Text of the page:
Former addict praised for setting up safe space for injecting in city dubbed Europe’s drug deaths capital
It’s lunchtime on a sunny Friday and there are two queues on Glasgow’s Parnie Street. At Street Level Photoworks gallery, one group waits to enter an exhibition of the work of Oscar Marzaroli, famous for photographing the city’s postwar working classes amid social upheaval and division. Opposite, a line forms outside a white Ford Transit van emblazoned with “Safe Consumption” as some of the city centre’s drug-dependent population wait for access to take illegal drugs.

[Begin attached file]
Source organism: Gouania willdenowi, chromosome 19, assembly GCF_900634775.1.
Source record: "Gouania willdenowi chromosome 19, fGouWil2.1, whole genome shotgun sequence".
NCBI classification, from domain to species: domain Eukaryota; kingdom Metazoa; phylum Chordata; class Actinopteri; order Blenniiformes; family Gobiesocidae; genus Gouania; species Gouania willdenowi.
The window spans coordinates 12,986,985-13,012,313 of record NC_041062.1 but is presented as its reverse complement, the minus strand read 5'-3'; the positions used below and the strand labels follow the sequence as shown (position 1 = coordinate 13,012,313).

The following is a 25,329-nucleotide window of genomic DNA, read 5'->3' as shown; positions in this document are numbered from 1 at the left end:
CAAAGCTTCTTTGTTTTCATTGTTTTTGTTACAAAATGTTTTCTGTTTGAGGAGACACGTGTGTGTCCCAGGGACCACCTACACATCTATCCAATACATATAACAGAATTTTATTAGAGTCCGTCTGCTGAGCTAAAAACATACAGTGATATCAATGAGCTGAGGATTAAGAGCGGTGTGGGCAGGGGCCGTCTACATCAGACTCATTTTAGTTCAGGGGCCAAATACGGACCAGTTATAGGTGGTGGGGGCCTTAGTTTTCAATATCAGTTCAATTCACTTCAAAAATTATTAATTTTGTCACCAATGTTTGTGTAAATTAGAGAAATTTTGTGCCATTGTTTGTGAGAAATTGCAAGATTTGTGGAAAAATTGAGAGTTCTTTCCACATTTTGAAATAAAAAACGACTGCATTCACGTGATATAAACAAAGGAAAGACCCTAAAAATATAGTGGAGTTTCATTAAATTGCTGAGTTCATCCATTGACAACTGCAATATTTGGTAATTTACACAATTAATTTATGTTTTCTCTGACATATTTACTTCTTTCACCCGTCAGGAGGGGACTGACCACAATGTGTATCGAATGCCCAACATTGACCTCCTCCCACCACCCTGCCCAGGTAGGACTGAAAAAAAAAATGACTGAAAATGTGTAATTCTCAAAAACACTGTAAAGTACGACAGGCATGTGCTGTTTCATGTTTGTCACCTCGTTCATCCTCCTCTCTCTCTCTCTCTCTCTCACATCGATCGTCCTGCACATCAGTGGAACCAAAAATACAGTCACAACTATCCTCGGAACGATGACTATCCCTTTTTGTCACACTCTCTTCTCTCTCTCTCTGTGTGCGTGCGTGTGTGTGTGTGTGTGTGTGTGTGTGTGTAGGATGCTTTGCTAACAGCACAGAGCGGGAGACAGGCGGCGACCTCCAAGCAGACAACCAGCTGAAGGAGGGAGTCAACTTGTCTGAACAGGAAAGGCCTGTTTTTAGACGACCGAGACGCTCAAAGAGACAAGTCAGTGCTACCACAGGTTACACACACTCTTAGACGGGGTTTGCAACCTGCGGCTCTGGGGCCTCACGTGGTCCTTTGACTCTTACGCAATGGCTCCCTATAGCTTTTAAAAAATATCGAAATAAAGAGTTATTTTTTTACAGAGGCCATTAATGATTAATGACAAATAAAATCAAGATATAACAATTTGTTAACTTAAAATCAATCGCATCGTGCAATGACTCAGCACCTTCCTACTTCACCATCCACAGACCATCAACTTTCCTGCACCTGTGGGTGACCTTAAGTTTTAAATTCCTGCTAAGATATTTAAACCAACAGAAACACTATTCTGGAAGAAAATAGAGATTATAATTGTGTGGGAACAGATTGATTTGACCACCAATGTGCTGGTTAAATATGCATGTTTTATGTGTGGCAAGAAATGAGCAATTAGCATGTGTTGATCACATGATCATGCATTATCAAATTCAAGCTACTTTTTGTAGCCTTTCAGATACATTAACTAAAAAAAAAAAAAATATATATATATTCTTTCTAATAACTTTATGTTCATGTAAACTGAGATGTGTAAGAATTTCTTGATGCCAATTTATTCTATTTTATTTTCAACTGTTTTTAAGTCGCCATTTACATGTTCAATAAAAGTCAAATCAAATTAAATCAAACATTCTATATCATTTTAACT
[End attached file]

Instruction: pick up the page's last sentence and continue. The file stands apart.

“It’s a lifesaver,” says one visitor to the van, which is kitted out with sterile seat and table covers, needle bins, injecting kits and Naloxone, used to reverse the effects of overdose. “Without it I’d be using a dirty alley and stepping all over broken glass and old needles.”